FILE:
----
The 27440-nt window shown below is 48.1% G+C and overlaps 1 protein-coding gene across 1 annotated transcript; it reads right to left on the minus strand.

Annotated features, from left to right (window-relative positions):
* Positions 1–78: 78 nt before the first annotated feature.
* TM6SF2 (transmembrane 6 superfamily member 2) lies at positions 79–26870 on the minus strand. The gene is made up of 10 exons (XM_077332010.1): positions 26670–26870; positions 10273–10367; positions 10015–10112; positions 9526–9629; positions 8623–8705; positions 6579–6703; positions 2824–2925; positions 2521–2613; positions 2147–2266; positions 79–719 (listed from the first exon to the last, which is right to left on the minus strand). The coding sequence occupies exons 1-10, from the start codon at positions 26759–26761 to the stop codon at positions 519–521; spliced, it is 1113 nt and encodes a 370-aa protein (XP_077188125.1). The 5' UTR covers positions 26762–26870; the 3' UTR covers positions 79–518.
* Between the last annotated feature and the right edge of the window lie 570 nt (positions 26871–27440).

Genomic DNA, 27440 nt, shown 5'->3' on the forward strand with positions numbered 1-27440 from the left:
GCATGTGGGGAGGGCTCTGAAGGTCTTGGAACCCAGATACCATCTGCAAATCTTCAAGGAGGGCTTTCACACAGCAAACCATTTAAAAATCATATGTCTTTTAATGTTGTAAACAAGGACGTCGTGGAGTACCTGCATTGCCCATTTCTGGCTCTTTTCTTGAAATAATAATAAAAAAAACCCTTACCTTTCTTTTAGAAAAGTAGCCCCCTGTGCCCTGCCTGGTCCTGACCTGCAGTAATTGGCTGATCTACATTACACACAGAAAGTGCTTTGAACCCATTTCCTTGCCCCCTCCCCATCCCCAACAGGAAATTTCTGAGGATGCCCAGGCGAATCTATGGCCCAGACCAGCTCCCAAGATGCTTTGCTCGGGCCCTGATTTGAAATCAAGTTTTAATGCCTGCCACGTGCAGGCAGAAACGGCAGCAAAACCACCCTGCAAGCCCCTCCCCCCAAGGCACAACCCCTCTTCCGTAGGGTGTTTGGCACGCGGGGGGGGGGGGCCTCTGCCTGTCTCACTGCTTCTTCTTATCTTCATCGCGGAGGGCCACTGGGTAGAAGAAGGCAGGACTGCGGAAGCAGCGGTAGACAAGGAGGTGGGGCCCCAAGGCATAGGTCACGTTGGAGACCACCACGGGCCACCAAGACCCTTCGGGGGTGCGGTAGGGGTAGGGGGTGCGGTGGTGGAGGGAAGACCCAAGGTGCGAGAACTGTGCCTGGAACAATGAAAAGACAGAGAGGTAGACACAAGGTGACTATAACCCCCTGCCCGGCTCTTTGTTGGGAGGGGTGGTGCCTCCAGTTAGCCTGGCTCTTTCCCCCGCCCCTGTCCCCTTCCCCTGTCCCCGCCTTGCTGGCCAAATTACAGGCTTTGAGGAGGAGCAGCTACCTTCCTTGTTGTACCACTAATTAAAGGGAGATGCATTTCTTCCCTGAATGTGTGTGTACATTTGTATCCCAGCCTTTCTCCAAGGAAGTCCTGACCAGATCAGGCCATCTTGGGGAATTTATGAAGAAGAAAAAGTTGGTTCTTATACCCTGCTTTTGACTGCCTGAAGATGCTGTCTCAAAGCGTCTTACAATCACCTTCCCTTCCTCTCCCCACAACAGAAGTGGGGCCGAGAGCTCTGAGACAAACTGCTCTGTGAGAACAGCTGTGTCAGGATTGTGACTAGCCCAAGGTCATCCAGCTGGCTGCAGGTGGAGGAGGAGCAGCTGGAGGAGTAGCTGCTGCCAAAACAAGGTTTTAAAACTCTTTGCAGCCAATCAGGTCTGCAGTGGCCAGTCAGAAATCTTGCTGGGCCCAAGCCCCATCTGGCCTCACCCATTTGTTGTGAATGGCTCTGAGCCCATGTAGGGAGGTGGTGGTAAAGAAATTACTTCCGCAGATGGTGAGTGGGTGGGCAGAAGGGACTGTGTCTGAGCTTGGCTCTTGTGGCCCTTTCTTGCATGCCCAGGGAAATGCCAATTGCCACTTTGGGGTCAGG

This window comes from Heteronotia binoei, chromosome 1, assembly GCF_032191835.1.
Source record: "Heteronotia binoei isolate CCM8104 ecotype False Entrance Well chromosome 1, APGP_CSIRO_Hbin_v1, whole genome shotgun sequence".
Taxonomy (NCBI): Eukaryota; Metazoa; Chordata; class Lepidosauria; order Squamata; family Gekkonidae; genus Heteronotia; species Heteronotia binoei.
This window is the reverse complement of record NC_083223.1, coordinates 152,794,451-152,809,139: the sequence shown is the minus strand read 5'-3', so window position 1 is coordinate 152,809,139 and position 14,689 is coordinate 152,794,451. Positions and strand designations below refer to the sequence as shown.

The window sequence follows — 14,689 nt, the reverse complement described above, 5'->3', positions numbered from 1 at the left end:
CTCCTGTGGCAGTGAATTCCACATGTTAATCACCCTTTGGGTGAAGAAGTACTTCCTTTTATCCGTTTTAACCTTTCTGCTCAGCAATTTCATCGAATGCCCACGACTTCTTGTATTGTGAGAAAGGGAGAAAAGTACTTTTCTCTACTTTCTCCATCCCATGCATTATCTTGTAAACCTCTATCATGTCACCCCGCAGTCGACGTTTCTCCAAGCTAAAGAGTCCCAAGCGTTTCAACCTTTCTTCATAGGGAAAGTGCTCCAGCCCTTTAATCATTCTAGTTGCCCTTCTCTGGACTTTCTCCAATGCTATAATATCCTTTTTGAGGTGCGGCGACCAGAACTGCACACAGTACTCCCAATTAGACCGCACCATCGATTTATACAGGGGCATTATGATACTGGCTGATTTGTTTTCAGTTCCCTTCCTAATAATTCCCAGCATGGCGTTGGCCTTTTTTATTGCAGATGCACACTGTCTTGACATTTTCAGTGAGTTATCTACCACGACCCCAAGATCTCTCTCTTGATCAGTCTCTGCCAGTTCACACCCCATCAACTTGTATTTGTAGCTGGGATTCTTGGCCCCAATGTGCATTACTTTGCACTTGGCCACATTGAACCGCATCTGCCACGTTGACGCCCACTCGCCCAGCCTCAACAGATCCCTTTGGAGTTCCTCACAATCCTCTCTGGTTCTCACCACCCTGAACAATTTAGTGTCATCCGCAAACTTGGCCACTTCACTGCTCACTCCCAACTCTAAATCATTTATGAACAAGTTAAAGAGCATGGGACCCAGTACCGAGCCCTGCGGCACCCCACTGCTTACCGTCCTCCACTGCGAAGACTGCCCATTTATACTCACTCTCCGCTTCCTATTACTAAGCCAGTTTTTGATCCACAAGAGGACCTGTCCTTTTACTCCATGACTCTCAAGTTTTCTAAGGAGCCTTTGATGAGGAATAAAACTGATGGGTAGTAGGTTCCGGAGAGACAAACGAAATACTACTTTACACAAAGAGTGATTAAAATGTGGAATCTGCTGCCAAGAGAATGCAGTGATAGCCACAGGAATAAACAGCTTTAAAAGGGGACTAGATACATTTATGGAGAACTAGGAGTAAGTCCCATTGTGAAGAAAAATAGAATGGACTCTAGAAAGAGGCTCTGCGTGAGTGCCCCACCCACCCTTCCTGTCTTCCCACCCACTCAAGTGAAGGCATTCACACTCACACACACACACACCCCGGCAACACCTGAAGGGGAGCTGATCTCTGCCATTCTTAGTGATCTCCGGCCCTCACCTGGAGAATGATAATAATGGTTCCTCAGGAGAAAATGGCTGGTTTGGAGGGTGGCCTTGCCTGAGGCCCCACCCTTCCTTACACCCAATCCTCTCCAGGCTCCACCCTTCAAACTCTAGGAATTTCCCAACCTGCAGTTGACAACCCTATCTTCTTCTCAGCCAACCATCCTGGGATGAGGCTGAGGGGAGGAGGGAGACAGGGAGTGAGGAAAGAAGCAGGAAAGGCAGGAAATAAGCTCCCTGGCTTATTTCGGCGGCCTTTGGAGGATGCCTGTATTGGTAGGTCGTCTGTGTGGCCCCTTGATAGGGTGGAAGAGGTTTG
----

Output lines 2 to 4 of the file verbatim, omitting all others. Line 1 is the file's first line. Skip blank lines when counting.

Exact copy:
Annotated features, from left to right (window-relative positions):
* Positions 1–78: 78 nt before the first annotated feature.
* TM6SF2 (transmembrane 6 superfamily member 2) lies at positions 79–26870 on the minus strand. The gene is made up of 10 exons (XM_077332010.1): positions 26670–26870; positions 10273–10367; positions 10015–10112; positions 9526–9629; positions 8623–8705; positions 6579–6703; positions 2824–2925; positions 2521–2613; positions 2147–2266; positions 79–719 (listed from the first exon to the last, which is right to left on the minus strand). The coding sequence occupies exons 1-10, from the start codon at positions 26759–26761 to the stop codon at positions 519–521; spliced, it is 1113 nt and encodes a 370-aa protein (XP_077188125.1). The 5' UTR covers positions 26762–26870; the 3' UTR covers positions 79–518.